Taking these results together, Fig. 3 shows that the number of enteric neurons in the ablated area increased at a significantly higher rate than those in the internal control area. The data also showed that 10 days was not long enough to restore the number of enteric neurons to the level in the control area.
The entrance of enteric neural crest-derived cells and bridging with neurites in the ablated area
To observe the temporal changes in the behavior of ENCDCs during the regeneration process, we prepared another transgenic line, Tg(sox10:cre; EF1alpha:loxP-gfp-loxP-dsred), referred to as Tg(sox10:cre; EF1a:G/R) (Rodrigues et al., 2012). In this transgenic line, cells that have expressed Sox10 are labeled with DsRed permanently, because Sox10 is expressed in all neural crest cells just after segregation from the neural tube during early embryogenesis (Dutton et al., 2001). In the larvae obtained by intercrossing Tg(217B; u:gfp) and Tg(sox10:cre; EF1a:G/R), enteric neurons are labeled with GFP, and ENCDCs (including enteric neurons) are labeled with DsRed, although there is some mosaicism in both transgenic lines. The GFP signal driven by the EF1a promoter has also been detected in non-neuronal cell types, but the GFP expression in Tg(217B; u:gfp) larvae was strong enough to distinguish enteric neurons and their neurites.
Using these quadruple transgenic larvae, we laser-ablated GFP+ cells in the intestine at the second-somite level from its end at 10-15 dpf, and we took a series of live images daily until 5 dpa (Fig. 4A). Fig. 4A–G present maximum-projection images and corresponding schematic drawings of DsRed-positive (DsRed+) cells, GFP+ cells and neurites in the ablated area observed in a representative example among 12 ablated larvae. Drawings are presented because the continuous movement of the zebrafish intestine made it difficult to demonstrate cells and neurites clearly in a single projection image. Z-slices used to create these drawings are shown in Fig. S4, and all z-slices are shown in Movie 1.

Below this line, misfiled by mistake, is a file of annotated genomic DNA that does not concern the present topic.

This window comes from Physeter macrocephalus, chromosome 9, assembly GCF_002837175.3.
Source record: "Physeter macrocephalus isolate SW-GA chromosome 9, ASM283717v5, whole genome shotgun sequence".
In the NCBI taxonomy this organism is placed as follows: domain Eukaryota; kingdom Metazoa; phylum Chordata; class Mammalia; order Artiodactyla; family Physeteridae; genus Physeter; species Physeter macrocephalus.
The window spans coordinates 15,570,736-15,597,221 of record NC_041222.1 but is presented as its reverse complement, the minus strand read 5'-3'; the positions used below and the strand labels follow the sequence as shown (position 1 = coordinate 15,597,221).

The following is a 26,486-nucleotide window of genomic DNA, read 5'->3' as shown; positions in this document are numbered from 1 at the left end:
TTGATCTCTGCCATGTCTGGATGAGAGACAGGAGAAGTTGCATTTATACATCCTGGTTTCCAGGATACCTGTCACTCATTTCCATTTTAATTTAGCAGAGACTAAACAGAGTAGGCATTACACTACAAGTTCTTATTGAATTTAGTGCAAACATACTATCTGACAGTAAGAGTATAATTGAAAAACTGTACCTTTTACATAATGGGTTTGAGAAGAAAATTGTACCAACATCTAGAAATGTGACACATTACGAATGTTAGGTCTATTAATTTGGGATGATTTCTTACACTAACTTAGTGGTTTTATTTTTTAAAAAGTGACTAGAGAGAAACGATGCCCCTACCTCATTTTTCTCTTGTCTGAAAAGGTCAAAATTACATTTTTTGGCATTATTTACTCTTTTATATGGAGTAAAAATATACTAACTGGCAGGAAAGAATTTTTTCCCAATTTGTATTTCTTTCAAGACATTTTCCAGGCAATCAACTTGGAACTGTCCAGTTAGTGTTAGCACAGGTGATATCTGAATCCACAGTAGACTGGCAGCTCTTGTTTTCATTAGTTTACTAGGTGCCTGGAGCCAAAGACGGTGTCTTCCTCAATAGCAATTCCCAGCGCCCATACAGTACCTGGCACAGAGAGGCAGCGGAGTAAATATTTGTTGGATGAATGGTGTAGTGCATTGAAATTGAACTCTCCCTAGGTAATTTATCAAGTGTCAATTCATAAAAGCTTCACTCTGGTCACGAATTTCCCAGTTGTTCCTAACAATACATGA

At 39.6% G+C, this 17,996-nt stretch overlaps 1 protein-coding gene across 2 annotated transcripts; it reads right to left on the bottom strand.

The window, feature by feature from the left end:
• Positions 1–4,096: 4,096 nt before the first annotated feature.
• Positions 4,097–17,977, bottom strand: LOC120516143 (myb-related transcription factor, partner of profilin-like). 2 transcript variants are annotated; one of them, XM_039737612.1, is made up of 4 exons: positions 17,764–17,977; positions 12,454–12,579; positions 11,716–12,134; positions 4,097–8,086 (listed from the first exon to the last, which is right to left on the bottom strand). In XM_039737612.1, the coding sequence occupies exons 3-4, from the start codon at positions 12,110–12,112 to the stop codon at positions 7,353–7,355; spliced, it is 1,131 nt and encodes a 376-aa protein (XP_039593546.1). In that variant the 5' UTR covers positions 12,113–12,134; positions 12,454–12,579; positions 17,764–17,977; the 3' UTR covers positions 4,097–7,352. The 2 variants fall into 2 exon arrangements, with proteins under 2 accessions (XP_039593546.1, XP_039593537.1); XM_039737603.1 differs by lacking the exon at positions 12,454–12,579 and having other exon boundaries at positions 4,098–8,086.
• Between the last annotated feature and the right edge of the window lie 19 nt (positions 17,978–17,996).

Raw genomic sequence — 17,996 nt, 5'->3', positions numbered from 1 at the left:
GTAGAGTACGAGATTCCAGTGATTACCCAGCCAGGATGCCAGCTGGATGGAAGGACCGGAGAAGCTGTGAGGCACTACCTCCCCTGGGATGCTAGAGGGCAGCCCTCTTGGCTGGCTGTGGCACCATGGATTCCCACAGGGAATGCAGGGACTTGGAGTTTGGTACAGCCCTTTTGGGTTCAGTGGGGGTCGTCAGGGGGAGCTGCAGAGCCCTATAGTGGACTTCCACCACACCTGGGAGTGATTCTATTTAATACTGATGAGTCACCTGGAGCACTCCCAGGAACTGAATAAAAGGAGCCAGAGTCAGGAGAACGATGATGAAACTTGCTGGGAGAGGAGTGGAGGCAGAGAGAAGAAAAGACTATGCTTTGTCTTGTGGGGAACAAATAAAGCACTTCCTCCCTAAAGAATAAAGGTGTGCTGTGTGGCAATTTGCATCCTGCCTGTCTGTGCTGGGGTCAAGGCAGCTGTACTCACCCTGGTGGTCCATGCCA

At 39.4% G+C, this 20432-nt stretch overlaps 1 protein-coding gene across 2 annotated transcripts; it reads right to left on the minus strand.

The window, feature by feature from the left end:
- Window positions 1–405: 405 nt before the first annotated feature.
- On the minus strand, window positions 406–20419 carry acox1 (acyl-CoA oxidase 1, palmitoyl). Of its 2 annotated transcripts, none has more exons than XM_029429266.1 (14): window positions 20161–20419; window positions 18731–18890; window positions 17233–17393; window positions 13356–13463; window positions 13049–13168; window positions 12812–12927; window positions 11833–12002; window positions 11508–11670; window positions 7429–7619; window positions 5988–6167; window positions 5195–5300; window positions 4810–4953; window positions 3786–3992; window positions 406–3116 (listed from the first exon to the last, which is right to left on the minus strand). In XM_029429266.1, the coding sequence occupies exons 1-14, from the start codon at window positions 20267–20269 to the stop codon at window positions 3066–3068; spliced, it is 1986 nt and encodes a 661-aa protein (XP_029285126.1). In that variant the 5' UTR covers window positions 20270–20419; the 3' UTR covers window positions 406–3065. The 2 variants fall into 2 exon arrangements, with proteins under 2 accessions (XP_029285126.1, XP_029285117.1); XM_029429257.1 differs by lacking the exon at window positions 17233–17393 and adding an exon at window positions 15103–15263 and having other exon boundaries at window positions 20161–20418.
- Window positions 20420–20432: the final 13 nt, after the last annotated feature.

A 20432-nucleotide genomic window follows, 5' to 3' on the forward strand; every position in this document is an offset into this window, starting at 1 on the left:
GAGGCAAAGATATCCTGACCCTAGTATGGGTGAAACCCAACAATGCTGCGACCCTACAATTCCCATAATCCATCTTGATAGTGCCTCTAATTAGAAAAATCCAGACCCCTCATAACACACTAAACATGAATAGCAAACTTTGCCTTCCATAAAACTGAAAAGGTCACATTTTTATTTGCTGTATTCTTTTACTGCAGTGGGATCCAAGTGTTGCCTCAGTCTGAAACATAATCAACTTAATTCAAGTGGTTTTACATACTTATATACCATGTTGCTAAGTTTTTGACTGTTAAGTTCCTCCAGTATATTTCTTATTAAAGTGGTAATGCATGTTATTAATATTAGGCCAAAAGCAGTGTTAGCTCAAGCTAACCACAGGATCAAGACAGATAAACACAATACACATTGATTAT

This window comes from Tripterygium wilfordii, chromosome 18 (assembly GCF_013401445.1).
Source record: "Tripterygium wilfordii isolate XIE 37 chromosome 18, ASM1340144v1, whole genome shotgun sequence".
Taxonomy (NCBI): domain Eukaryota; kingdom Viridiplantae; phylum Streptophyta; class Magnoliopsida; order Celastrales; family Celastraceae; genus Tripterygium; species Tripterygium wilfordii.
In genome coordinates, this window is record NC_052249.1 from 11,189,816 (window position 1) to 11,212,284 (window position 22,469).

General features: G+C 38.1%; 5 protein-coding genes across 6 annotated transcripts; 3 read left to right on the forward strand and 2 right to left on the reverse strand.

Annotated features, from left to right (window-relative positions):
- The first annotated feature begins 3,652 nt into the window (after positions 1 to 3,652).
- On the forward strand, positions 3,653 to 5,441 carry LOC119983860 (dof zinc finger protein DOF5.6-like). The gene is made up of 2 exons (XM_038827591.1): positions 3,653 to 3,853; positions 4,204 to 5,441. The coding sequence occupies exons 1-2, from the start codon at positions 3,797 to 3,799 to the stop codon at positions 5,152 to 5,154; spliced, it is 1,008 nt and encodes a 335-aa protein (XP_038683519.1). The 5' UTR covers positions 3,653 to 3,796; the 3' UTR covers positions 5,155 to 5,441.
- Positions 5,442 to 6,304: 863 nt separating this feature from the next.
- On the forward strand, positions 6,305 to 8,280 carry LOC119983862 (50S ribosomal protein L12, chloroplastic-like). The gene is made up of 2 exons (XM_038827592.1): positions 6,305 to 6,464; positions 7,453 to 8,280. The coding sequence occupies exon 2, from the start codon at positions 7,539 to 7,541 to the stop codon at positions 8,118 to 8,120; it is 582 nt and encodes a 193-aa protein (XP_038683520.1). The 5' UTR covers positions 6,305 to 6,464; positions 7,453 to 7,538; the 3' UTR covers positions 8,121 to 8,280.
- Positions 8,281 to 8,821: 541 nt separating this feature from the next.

At 0 dpa, there are neither GFP+ nor DsRed+ cells in the ablated area (Fig. 4B; Fig. S5). At 1 dpa, GFP+ neurites were found to extend into the ablated area (Fig. 4C). By 2 dpa, DsRed+ cells without GFP expression (referred to as ‘Red cells’ hereafter to distinguish from GFP+/DsRed+ double-positive cells) were first observed in the central part of the ablated area (Fig. 4D,D′). Neurites from the flanking unablated area extended further and became denser, resulting in formation of a bridge across the ablated area (‘neurite bridging’) (Fig. 4D). Some neurites had growth cone-like structures (Fig. 4D*). Fig. S6A,B show other examples of the growth cone-like structures in different larvae. To observe how neurites extend in the ablated area, we performed time-lapse imaging at 1 dpa (5 dpf) for 3 h (Movies 2,3). We used 5 dpf larvae for this experiment because 10 dpf larvae could not survive long continuous time-lapse imaging after ablation. GFP+ neurites had expanded tips that extended during observation (white arrowheads in Fig. S6C). At 3 dpa, more Red cells were observed in the central part of the ablated area (compare Fig. 4D with 4E, and 4D′ with 4E′), and some of the Red cells became neurons expressing GFP by 4 dpa (Fig. 4E-G′; Fig. S7).